she answers some of the questions she is frequently asked by her patients.

Does wearing a sunscreen all the time cause low vitamin D?

Yes, sunscreen should be applied every day to all areas of the skin not protected by clothing. Don’t forget the ears, neck and back of hands.

Is it alright to use a sunbed to get a tan before going on holiday to stop burning?


For more intormation or to book an appointment, please call us on 028 9066 7077 or visit our website at

If there’s SPF in my foundation/moisturiser, do I still need a sunscreen? Yes. It’s important to apply sunscreen every day. If you have to choose

What are the different types of sunscreen and which do you recommend?

18 Deramore Drive, Belfast, BT9 5JQ N. Ireland Approved by RQIA and all leading Insurance Companies

only one product to put on your skin, it should always be your sunscreen.

If I’m careful and don’t burn, is it ok to get a tan?

FUNKY KNITWEAR – Raspberry knit cardigan, £59.50, Oliver Bonas.

Joanne HarknessLIFESTYLE Autumn Trends

UlsterWomanTatlerEditor, JoanneHarkness, looks at autumntrendsemergingthefor2022. TAILORING –Blazer, £48, split front trouser, £28, V by Very. LEATHER –Leather blazer, £189, Browns.Joe ‘WELLIES’FASHION – Tella black boots, £195, London.Dune Fashion Page.indd 2 30/08/2022 10:06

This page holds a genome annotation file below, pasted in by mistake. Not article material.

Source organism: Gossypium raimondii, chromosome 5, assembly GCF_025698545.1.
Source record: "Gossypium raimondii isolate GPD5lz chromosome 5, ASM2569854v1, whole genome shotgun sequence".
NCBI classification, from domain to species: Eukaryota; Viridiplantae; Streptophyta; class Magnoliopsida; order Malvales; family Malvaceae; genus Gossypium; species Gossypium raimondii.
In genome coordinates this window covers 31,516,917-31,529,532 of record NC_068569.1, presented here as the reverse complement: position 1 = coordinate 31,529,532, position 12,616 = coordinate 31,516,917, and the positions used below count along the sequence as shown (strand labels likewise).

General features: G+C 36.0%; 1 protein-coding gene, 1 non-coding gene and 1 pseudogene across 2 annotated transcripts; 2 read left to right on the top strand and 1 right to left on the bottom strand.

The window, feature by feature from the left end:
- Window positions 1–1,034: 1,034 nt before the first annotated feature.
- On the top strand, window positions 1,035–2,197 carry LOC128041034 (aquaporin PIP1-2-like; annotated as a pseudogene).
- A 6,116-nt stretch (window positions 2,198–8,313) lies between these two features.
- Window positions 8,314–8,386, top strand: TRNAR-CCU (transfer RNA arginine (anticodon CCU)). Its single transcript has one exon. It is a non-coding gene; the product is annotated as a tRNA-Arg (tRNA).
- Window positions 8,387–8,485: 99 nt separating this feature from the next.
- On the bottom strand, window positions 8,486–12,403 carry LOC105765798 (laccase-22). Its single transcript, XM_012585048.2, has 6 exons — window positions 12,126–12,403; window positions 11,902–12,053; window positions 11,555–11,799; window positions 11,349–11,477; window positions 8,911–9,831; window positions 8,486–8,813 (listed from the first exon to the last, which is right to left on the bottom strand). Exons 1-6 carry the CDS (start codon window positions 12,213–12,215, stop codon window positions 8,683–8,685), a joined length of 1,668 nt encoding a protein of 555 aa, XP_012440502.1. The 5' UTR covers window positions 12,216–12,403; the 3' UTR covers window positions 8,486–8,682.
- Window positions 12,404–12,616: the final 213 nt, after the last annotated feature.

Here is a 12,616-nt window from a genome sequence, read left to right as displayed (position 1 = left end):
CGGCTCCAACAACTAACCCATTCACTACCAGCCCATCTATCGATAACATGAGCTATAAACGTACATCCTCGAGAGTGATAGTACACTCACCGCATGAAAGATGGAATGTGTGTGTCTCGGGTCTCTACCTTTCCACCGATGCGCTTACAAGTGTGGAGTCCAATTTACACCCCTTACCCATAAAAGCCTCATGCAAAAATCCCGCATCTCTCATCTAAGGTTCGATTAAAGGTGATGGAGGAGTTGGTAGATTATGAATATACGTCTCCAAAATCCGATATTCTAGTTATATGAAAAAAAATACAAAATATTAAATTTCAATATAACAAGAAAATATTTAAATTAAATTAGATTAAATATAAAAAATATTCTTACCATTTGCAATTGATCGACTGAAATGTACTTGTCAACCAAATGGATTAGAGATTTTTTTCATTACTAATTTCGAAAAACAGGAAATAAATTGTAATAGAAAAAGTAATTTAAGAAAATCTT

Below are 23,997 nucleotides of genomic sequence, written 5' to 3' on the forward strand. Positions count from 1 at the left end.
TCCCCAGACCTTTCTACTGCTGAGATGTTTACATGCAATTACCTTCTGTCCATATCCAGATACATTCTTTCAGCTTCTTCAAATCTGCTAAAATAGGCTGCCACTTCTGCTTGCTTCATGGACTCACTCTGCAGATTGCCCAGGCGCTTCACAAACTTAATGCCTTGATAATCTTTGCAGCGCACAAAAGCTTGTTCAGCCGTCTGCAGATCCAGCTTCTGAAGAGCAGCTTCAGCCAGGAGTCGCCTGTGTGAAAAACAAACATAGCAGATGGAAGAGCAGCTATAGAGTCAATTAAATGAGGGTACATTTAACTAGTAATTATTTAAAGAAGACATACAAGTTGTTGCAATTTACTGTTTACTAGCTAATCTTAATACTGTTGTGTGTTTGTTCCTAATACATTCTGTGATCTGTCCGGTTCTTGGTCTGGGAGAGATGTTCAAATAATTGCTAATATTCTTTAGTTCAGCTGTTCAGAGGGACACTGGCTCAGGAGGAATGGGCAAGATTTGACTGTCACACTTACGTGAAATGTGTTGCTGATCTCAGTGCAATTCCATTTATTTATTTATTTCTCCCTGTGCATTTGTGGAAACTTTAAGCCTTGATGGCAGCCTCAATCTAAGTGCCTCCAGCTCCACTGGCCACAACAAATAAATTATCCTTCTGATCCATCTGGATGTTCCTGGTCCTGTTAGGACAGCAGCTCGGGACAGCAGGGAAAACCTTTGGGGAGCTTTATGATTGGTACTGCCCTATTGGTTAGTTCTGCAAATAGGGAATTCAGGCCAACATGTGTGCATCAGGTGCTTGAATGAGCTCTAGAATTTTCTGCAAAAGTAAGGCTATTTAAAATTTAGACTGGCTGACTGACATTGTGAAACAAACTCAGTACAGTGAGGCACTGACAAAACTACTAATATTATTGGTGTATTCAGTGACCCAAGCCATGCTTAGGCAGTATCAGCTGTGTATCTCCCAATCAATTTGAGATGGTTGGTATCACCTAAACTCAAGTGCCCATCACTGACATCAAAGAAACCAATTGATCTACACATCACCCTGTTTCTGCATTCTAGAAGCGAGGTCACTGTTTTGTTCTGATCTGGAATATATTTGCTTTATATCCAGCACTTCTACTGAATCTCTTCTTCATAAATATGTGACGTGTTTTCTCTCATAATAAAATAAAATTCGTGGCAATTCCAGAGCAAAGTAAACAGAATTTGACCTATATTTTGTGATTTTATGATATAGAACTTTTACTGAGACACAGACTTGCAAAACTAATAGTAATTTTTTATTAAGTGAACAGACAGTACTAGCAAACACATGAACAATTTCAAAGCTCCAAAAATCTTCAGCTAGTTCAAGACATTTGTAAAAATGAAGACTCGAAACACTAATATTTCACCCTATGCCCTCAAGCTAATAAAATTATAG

MAXI DRESSES –Joyce Floral Maxi Dress in Dark Red, £69, FatFace.

BUCKLES – Black shoes with buckle detail, Dune London.


THE OUTDOORSGREAT –Paignton Gilet in Brown, £85 and Straight SelvedgeRinseJeans £89, FatSPARKLEFace.– Sequin blazer, £49.99, New Look. WAISTCOATS– RI Studio Waistcoat, £47, River

lawn green, £1,295, Mulberry. Fashion Page.indd 3 30/08/2022 10:07

ANIMAL PRINT– Bardot top, £18 Tu.

BOLDIsland.BAGS Sadie Rectangle bag in

A growing number of takeaways and cafes have pulled down the shutters for good. These are typically low profit margin businesses with little in the way of cash reserves. They also don’t have much scope to reduce energy use: the fryers and coffee machines still need to be turned on or else the business can’t

Urgent Energy Action Required

take the cash and you decide how to redeploy. And I will manage my best short-term, high-return investments as that happens.”

So, in that scenario, fossil fuel supply keeps tightening and prices don’t fall. That is obviously a troubling scenario for governments who don’t want to be seen to be inflicting high energy prices on their citizens while waiting for the promises of decarbonisation to come



John Campbell BBC NI’s Economic & Business Editor

thinks that governments are going to have to lean into demand reduction and energy efficiency.

n the last couple of months the impact of energy price inflation has become increasingly visible on our high streets.

“What policy makers should do is reduce the demand for the things they want to get rid of and not subsidise that demand, even though in the short run, that’s quite painful,” he told Bloomberg.

THE LAST WORD PAGE96.indd 2 26/08/2022 10:57

As it happens, some of the key shortterm goals in Stormont’s energy strategy are around demand reduction. An energy efficiency pilot scheme is supposed to be announced before the end of this year.